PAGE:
Manoukian takes reins at Carson |

Manoukian takes reins at Carson


Bryan Manoukian is no stranger to baseball in Carson City.

Manoukian, 35, played baseball for three years with the Carson Capitals and has worked as an assistant coach at Carson High the past four years.

And now, Manoukian gets a chance to run his show. Manoukian was recently named the new head baseball coach at Carson, replacing Cody Farnworth who resigned at the end of last season following the Senators 13-14 record.

Manoukian said he was excited to receive his first varsity head job. He ran the Carson program last summer.

“The summer was beneficial for me, the players and the parents,” Manoukian said. “It presented an opportunity to develop with each other. Cody left me a great program.

“I learned (a great deal about) running a program from coach McNutt, Charles Oppio (at Manogue) and Cody. Playing for the Capitals and for coach McNutt was one of the best experiences of my life. Coach McNutt was in it for the right reason, for the betterment of the kids. He was always really good to me, and I loved playing for him.”

Manoukian, who graduated from McQueen, was part of the Capitals’ World Series team in 1996. Dusty Bergman of CHS was a member of that squad. Anybody who knows Manoukian knows that he’s knowledgable, yet fiery. He’s pleased with the effort has put in during off-season conditioning, which has included a lot of weight training.

“I don’t want any team to outwork us, or play harder than we do,” Manoukian said. “I want us to be mentally tough and ultimately competitive. It’s not about the result, it’s about the process.”

McNutt, the former Carson coach and now head coach at Galena, thinks his protege will do fine, and he also offered up some friendly advice.

“I’d like to see him succeed,” McNutt said. “He’s very competitive. Losing isn’t in his vocabulary. I hope he gets a fair chance; a fair chance from the administration. He’s there to represent Carson High. He’s going to do whatever it takes to get them ready. Teams that play Carson better be ready to play, because Brian is going to have his guys ready.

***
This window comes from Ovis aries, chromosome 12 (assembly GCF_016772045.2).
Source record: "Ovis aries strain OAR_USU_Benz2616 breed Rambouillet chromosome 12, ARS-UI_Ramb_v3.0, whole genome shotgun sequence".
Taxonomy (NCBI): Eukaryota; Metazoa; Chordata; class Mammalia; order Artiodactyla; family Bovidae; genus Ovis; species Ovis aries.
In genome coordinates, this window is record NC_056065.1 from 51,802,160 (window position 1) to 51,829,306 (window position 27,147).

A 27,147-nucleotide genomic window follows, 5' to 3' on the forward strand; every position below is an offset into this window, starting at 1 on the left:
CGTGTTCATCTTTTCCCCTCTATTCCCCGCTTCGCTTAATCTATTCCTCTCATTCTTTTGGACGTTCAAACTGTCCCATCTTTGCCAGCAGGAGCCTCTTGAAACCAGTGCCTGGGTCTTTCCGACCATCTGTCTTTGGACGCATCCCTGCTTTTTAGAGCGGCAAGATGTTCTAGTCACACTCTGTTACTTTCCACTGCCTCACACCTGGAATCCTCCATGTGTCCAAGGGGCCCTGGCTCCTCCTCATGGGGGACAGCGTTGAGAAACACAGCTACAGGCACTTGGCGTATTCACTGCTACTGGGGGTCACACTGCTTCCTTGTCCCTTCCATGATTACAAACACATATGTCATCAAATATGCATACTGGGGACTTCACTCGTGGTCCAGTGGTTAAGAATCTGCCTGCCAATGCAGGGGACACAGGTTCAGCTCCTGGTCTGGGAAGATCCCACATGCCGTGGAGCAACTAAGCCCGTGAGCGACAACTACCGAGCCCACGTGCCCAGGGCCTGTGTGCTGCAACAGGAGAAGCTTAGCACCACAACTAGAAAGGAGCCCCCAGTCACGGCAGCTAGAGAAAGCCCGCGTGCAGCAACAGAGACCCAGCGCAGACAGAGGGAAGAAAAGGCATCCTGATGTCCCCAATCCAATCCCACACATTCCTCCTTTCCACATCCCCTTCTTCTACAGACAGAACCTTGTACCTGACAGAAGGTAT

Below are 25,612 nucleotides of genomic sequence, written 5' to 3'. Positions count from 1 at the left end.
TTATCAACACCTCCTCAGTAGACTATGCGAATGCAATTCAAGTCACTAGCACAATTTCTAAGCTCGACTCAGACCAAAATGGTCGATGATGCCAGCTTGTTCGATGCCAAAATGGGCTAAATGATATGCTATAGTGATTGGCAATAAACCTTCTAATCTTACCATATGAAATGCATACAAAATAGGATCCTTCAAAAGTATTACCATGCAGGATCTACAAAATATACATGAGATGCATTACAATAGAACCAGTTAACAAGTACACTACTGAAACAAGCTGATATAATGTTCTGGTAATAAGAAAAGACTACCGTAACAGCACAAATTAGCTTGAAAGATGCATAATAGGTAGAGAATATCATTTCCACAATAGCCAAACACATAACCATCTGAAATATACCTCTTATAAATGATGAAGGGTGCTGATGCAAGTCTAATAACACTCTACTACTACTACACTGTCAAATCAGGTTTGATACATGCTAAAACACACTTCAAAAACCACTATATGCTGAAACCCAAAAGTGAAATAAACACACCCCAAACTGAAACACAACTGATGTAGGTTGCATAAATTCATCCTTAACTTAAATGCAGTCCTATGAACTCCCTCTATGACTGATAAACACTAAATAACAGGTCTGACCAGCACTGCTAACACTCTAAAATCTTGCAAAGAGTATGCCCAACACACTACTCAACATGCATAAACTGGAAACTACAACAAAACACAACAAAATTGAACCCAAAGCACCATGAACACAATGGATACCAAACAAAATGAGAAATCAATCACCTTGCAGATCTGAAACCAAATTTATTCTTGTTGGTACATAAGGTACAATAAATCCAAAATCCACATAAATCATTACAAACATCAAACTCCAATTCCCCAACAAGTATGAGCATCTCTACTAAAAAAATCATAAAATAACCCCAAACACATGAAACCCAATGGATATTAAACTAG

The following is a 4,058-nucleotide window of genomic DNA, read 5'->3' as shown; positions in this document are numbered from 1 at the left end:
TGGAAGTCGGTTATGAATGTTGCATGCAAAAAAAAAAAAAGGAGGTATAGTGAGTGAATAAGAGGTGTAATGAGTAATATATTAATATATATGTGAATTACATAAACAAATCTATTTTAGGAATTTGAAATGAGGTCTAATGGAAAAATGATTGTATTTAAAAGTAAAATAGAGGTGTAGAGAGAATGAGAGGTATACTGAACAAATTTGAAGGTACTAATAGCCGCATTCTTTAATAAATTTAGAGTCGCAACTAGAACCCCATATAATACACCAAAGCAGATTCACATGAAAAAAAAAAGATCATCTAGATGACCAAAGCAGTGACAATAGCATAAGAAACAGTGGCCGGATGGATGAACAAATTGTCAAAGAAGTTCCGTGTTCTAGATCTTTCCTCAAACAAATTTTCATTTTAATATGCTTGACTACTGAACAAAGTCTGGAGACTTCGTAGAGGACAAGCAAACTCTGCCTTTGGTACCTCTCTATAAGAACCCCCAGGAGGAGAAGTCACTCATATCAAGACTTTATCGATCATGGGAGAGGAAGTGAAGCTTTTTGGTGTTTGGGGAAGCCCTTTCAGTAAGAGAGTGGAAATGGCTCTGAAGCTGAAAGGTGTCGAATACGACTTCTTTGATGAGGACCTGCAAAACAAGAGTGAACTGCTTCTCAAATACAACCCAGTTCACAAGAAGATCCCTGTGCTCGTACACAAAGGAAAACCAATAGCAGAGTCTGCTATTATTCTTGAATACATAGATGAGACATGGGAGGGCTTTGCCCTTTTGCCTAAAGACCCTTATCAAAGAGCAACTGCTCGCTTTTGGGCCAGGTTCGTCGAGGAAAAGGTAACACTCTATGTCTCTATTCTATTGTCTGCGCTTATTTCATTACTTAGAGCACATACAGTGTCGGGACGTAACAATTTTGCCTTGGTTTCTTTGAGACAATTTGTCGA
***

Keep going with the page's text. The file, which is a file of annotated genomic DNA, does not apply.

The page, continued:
“When Brian played for me, we had a good team and he was one of the star players. Brian was always on time and always worked hard. He was the only player I let drive my tractor to mow the field. I did that until he hit a water sprinkler.”

One may laugh about the tractor comment, but if you know McNutt, you know that field maintenance was a big deal, and he worked long and hard on the Carson diamond that bears his name to make it one of the top venues in Northern Nevada.

Anybody who knows coaching, the profession is more than just teaching a particular sport. One would hope that a player learns some life lessons on the way.

“No matter who you are, not everybody is going to agree with one’s coaching methods,” McNutt said. “What’s important (for a parent) is what is he doing for my child. Is he teaching life lessons? Is he teaching him to respect the game?”

McNutt believes that Manoukian is capable of doing all three of the aforementioned things.

Manoukian inherits a team that is rich in pitching with Casey Wolfe (0-3, 6.16, Jace Zampirro (2-2, 2.48), Charlie Banfield (4-1, 395), Chase Blueberg (0-0, 5.53) and Tyler Valley (0-1, 5.53). All five saw significant action last season, and that experience is a good place to start. Teams in Division I in Northern Nevada will have a hard time matching that depth.

“Charlie and Casey really matured over the summer,” Manoukian said. “Charlie would get in trouble and instead of throwing his way out of it, he would pitch his way out of it. Casey started to figure it out, and he was able to pitch to both sides of the plate.”

Zampirro was the most consistent on the staff, and Blueberg threw a no-hitter during summer ball. Valley was effective out of the bullpen.

Other returning varsity players are catcher-first baseman Logan Krupp (.250), outfielder TJ Thomsen (.268), first baseman Luke Maher (.344) and shortstop Gehrig Tucker (.375). Wolfe, who also played outfield, batted .243.

“Gehrig is a very good shortstop,” Manoukian said. “He’s very solid; a gamer. He plays hard all the time. TJ is as competitive as anybody. I thought he made huge strides late in the season and during the summer. He and Gehrig make a good 1-2 punch.”

The biggest question mark heading into the season is the catching position.

Krupp saw some action there last year, and junior Nevin Elliott played there during the summer. Neither has established himself as of yet.

“It (catching) is definitely an issue,” Manoukian said. “It’s a position we are going to have to address it. It might be a position that we do by committee.”